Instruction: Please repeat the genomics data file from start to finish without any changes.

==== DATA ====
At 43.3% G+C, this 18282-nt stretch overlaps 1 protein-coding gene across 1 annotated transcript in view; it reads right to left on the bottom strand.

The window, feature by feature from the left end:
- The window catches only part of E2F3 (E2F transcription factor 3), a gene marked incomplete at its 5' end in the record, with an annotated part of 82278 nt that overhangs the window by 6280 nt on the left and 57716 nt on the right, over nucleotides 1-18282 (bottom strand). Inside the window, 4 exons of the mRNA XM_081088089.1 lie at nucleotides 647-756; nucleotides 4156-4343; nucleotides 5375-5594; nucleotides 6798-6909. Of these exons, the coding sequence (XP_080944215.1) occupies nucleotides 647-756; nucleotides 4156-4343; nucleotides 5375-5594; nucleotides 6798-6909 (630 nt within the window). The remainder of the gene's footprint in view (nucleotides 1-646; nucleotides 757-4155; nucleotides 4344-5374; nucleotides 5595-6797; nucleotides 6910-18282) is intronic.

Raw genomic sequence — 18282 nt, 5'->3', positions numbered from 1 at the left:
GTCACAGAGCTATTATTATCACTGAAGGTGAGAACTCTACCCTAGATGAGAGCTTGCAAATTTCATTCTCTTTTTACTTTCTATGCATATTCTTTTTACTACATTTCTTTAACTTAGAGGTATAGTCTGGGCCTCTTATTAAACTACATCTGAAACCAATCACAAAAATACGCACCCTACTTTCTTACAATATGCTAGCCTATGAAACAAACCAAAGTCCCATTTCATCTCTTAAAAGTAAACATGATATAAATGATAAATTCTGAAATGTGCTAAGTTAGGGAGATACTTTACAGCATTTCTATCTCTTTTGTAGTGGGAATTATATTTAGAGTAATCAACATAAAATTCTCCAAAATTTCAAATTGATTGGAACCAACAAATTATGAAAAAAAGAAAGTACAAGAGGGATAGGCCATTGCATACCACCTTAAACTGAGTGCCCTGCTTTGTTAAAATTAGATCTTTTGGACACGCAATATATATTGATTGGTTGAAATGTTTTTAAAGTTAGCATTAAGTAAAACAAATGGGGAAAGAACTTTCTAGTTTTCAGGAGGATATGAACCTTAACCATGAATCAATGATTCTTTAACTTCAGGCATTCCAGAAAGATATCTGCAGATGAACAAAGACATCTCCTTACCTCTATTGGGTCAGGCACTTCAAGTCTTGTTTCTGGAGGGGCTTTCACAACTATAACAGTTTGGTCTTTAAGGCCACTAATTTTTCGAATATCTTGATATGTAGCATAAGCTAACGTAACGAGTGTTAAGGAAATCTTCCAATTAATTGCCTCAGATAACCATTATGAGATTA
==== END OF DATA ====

At 43.3% G+C, this 18282-nt stretch overlaps 1 protein-coding gene across 1 annotated transcript in view; it reads right to left on the bottom strand.

The window, feature by feature from the left end:
- The window catches only part of E2F3 (E2F transcription factor 3), a gene marked incomplete at its 5' end in the record, with an annotated part of 82278 nt that overhangs the window by 6280 nt on the left and 57716 nt on the right, over nucleotides 1-18282 (bottom strand). Inside the window, 4 exons of the mRNA XM_081088089.1 lie at nucleotides 647-756; nucleotides 4156-4343; nucleotides 5375-5594; nucleotides 6798-6909. Of these exons, the coding sequence (XP_080944215.1) occupies nucleotides 647-756; nucleotides 4156-4343; nucleotides 5375-5594; nucleotides 6798-6909 (630 nt within the window). The remainder of the gene's footprint in view (nucleotides 1-646; nucleotides 757-4155; nucleotides 4344-5374; nucleotides 5595-6797; nucleotides 6910-18282) is intronic.

Raw genomic sequence — 18282 nt, 5'->3', positions numbered from 1 at the left:
GTCACAGAGCTATTATTATCACTGAAGGTGAGAACTCTACCCTAGATGAGAGCTTGCAAATTTCATTCTCTTTTTACTTTCTATGCATATTCTTTTTACTACATTTCTTTAACTTAGAGGTATAGTCTGGGCCTCTTATTAAACTACATCTGAAACCAATCACAAAAATACGCACCCTACTTTCTTACAATATGCTAGCCTATGAAACAAACCAAAGTCCCATTTCATCTCTTAAAAGTAAACATGATATAAATGATAAATTCTGAAATGTGCTAAGTTAGGGAGATACTTTACAGCATTTCTATCTCTTTTGTAGTGGGAATTATATTTAGAGTAATCAACATAAAATTCTCCAAAATTTCAAATTGATTGGAACCAACAAATTATGAAAAAAAGAAAGTACAAGAGGGATAGGCCATTGCATACCACCTTAAACTGAGTGCCCTGCTTTGTTAAAATTAGATCTTTTGGACACGCAATATATATTGATTGGTTGAAATGTTTTTAAAGTTAGCATTAAGTAAAACAAATGGGGAAAGAACTTTCTAGTTTTCAGGAGGATATGAACCTTAACCATGAATCAATGATTCTTTAACTTCAGGCATTCCAGAAAGATATCTGCAGATGAACAAAGACATCTCCTTACCTCTATTGGGTCAGGCACTTCAAGTCTTGTTTCTGGAGGGGCTTTCACAACTATAACAGTTTGGTCTTTAAGGCCACTAATTTTTCGAATATCTTGATATGTAGCATAAGCTAACGTAACGAGTGTTAAGGAAATCTTCCAATTAATTGCCTCAGATAACCATTATGAGATTA